Ancient Warfare Answers (286): Low Casualty figures

Murray answers a question from a 12-year-old fan from Italy, Greg - How many casualties were there really at Magnesia? The Roman sources say 53,000 for the Seleucids and only 350 Romans died. Is This true?


Enjoy the Podcast? Join us on Patreon

1 comment

I wonder whether it has to do with how counting happened.
As the victor, you know how many of your mates died and they were mourned/celebrated on the battlefield. Wounded and injured on the winning side would stand a chance of survival, while injured enemy were probably finished off quickly.
Also, as you mentioned Murray, many of the enemy dead were probably killed in flight, away from where the front lines clashed – probably by cavalry and light troops :) Why count the piles of enemy dead when a quick estimate of how many were in each pile would do.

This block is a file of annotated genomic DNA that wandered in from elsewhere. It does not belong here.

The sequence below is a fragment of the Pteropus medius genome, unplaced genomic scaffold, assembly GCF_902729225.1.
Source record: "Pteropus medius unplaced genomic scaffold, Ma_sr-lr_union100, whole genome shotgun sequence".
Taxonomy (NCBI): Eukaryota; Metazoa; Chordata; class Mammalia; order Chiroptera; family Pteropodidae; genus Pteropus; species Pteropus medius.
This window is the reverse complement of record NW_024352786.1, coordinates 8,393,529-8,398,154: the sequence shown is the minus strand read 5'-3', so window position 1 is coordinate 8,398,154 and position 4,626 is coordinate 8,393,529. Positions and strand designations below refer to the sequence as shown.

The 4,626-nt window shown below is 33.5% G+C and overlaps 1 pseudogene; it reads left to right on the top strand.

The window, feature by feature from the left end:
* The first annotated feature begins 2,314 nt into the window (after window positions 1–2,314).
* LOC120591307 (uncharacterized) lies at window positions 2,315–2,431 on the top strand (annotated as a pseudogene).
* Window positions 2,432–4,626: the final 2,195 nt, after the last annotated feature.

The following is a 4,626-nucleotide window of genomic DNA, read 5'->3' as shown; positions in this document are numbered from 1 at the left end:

And we should bear in mind that large numbers of losses for Rome (like at Cannae) would probably be estimated by how many units were destroyed – the Romans didn’t hold the battlefield so were unable to count their dead. Individual survivors who escaped disasters like that could live to fight again – for instance Sertorius.

Duncan Whinton-Brown

Leave a comment

Related Posts